Flappers are affordable and may be obtained at any home improvement or hardware store. Turn off the water and drain the tank before replacing the old flapper with a new one, and then flush the toilet again to make sure the problem has been rectified.
The toilet won’t flush if there isn’t enough water in the tank because it won’t be able to drop enough water into the bowl. Look in the rear of the toilet tank to see if this is the issue. The water level in your overflow tube should be about one inch below the top. In many circumstances, this is a simple problem to solve.
It’s sometimes as simple as twisting the flush valve. If the water intake valve on your toilet has been bumped, it may not be getting enough water to flush. In other circumstances, the float ball may have been set incorrectly, causing it to sink too low.
If the water valve was turned off, turn it on and watch the water level in the tank to make sure it refills to the proper level before flushing the toilet to make sure it works properly again. However, in certain circumstances, the root reason may be water pressure issues, pipe breaks, or other issues that necessitate the assistance of a plumber.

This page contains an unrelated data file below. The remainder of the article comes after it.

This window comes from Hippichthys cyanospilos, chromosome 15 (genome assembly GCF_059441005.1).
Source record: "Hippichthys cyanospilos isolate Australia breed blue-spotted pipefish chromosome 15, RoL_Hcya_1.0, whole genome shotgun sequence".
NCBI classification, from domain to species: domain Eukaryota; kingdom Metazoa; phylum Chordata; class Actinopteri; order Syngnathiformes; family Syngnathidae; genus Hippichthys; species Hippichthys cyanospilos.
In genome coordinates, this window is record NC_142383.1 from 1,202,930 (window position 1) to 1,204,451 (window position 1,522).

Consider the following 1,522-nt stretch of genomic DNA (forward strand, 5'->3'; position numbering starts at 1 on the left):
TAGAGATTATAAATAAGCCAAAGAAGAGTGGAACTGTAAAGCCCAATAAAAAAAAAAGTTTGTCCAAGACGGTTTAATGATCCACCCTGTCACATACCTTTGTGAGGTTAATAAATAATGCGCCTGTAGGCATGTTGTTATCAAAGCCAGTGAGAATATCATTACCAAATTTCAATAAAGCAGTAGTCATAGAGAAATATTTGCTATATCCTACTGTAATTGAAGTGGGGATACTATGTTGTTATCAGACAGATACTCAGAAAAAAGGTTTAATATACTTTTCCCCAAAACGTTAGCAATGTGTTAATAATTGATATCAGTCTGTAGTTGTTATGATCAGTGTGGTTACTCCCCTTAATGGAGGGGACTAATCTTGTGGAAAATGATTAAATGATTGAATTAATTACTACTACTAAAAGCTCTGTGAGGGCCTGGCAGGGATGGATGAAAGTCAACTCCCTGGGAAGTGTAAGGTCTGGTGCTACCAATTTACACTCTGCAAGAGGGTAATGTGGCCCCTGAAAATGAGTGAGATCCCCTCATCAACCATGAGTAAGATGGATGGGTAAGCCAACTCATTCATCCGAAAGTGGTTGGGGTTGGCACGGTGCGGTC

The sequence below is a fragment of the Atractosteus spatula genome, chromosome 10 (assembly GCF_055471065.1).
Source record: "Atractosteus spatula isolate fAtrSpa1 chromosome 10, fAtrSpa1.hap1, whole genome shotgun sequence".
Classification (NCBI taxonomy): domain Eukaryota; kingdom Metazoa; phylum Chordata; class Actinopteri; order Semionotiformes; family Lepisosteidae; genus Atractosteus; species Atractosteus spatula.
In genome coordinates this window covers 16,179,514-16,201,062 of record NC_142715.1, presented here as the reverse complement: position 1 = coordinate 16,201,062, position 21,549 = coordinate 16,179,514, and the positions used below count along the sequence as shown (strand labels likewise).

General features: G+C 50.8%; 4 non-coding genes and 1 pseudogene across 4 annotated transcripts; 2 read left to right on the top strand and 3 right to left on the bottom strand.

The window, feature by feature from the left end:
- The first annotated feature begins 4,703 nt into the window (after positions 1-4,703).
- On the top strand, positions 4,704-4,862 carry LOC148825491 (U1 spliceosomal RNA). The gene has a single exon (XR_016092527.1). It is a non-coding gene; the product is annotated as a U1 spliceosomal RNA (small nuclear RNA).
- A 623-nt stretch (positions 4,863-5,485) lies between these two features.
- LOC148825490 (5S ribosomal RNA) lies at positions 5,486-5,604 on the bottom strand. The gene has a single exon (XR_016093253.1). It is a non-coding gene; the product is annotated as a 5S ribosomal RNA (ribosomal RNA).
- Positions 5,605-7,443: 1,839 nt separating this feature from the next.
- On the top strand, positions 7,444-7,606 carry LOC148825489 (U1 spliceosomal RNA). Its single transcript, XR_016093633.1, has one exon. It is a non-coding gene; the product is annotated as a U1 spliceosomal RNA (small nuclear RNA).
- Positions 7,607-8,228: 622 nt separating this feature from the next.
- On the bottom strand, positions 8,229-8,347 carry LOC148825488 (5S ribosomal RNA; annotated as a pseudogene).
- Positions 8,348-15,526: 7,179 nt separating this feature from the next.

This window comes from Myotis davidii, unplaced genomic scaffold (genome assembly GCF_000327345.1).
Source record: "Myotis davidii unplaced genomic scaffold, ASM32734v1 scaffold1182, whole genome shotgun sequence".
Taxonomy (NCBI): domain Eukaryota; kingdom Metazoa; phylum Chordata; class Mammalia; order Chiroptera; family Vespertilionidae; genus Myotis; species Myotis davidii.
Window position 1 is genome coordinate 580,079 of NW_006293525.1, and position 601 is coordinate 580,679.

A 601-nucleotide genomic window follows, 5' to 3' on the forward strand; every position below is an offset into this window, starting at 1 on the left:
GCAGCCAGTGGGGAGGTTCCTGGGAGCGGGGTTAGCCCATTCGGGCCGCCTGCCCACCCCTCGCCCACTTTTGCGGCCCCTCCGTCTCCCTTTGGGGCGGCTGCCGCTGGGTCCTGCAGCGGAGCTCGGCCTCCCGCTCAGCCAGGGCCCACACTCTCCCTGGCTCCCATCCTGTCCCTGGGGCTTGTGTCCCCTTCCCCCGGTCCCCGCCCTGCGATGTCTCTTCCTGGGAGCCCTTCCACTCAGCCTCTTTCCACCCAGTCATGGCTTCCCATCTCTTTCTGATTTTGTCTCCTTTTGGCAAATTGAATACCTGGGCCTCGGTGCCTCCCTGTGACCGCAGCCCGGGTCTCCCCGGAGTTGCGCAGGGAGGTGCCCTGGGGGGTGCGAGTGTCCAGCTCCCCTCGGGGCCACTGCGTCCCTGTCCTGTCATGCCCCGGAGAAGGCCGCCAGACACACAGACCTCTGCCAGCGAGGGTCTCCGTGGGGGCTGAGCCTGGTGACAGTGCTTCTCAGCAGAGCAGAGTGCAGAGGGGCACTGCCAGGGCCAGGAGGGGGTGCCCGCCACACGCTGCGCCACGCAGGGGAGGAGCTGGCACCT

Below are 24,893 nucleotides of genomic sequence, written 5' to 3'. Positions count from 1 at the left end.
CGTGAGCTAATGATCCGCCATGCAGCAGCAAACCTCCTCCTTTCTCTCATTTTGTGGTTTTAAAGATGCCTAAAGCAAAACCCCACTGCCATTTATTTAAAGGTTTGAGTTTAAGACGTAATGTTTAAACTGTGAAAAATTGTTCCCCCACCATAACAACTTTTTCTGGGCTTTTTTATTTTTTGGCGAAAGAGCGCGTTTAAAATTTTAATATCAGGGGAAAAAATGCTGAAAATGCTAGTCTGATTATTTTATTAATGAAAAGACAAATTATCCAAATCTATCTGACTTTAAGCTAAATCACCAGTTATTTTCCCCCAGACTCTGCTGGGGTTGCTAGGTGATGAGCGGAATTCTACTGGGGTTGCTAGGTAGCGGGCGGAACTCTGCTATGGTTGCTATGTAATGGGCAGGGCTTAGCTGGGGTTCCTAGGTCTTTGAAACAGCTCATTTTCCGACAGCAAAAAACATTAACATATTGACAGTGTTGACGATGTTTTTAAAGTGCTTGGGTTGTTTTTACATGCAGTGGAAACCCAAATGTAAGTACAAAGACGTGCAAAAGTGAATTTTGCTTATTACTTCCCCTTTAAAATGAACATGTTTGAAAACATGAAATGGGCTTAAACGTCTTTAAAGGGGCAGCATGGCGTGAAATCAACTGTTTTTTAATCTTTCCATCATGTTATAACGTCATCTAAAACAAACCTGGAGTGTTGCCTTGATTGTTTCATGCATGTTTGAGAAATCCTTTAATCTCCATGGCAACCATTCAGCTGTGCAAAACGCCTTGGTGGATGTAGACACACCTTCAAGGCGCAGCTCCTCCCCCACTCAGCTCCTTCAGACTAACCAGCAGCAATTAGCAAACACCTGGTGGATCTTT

The lift chain that connects the flapper to the flushing handle on the outside of the toilet can become too slack, preventing the handle from raising the flapper and flushing the toilet. To address this problem, just shorten the chain so that it can give enough pull to lift the flap off of the flush tube and let water flow when the handle is pulled.